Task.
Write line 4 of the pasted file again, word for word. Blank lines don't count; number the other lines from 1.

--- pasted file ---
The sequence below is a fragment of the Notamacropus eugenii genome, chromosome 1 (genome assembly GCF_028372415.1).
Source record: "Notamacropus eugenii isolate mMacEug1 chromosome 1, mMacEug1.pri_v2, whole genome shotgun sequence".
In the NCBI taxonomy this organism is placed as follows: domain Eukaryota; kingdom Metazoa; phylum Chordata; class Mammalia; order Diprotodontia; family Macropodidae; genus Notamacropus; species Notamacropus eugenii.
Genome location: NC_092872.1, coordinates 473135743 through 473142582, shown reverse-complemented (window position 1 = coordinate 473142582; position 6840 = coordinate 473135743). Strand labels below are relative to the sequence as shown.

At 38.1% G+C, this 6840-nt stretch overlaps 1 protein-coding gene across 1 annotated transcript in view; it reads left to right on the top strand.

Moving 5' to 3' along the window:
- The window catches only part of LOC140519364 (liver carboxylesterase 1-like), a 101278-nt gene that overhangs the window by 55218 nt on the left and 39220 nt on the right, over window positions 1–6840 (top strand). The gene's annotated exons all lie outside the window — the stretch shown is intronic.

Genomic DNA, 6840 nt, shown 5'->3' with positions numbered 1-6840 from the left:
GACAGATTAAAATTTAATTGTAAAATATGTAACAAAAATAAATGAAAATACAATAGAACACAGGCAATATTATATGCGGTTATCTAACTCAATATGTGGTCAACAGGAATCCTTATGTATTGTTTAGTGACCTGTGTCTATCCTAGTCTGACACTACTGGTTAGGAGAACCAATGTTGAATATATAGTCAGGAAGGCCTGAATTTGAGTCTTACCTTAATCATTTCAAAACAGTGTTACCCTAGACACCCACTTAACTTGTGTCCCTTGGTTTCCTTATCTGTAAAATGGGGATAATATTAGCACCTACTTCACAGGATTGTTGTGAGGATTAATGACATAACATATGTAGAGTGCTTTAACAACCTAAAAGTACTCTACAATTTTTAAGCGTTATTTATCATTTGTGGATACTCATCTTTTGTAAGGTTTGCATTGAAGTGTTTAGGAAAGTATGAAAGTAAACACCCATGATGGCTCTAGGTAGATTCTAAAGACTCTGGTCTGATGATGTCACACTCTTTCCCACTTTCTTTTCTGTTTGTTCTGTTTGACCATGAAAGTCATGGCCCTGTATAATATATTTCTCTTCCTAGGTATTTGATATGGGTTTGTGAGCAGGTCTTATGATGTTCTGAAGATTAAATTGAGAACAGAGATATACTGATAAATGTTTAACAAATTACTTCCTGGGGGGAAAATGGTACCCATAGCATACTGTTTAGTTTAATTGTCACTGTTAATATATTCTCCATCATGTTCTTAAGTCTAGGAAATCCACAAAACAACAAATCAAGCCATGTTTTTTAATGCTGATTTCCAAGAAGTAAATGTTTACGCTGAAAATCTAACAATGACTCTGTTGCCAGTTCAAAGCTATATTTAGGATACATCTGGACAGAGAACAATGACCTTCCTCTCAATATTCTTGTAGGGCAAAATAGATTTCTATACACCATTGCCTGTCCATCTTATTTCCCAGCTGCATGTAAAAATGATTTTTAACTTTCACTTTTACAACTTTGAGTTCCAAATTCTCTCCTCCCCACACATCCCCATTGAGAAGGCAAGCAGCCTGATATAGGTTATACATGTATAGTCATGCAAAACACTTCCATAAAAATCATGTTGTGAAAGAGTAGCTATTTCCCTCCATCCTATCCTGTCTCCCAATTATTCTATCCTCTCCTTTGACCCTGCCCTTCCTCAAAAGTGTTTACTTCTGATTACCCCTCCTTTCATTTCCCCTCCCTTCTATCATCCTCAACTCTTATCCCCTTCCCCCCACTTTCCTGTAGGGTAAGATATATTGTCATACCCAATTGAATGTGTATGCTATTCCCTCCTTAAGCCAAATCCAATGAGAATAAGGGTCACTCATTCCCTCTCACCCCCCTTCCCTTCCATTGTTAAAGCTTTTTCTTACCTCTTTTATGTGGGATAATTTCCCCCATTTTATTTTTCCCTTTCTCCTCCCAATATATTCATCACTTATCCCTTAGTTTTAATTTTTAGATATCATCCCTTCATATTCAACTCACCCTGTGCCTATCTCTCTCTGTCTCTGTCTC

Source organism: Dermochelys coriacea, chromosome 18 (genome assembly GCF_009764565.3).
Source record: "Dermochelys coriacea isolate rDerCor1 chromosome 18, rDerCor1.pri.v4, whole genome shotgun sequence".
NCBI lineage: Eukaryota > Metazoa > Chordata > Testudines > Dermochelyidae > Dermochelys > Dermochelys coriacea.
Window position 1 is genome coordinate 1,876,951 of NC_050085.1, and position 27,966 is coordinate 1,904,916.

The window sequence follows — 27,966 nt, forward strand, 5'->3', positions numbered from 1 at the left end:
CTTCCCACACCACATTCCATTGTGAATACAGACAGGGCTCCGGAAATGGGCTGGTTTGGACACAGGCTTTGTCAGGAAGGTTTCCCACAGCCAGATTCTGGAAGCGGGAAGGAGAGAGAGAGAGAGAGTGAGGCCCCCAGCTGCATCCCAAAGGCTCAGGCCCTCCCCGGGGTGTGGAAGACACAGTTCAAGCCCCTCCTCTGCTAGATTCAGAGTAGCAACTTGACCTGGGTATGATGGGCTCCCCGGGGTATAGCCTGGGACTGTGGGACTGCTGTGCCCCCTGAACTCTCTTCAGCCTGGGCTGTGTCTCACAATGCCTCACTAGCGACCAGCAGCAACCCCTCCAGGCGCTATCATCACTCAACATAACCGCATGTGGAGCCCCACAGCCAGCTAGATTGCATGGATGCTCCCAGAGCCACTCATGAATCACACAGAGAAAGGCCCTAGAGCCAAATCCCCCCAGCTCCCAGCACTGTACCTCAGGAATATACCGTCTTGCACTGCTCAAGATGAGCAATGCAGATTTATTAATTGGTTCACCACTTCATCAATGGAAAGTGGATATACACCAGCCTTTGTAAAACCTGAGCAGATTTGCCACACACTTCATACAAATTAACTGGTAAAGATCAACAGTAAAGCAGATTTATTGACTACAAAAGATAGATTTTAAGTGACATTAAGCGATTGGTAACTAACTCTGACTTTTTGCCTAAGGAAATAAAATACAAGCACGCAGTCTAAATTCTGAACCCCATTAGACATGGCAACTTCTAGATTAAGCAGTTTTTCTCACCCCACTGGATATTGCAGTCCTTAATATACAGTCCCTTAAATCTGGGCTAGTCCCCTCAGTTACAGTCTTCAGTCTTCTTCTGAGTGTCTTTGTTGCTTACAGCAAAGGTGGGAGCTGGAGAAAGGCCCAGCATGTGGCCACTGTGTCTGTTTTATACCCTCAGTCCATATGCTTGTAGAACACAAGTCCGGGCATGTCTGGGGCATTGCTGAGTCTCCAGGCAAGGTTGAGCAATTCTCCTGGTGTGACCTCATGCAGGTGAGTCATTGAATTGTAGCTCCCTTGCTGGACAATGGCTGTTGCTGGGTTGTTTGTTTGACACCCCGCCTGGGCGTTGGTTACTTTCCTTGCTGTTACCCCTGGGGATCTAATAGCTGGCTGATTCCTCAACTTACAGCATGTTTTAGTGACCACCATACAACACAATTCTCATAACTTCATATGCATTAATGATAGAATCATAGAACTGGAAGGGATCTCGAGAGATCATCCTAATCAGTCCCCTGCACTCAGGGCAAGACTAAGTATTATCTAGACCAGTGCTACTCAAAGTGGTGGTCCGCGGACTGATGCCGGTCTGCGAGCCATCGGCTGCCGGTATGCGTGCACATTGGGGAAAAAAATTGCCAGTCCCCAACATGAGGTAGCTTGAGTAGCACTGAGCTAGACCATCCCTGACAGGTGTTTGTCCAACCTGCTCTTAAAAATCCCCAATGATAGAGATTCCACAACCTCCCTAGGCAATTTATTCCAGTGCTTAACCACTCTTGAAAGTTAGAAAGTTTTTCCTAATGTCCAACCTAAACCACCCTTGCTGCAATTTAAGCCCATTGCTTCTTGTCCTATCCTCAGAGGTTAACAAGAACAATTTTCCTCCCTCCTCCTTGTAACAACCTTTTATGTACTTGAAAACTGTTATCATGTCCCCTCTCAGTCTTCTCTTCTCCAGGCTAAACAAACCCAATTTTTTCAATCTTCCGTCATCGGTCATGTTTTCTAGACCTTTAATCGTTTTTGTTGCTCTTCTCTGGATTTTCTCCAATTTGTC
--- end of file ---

Genome location: NC_092872.1, coordinates 473135743 through 473142582, shown reverse-complemented (window position 1 = coordinate 473142582; position 6840 = coordinate 473135743). Strand labels below are relative to the sequence as shown.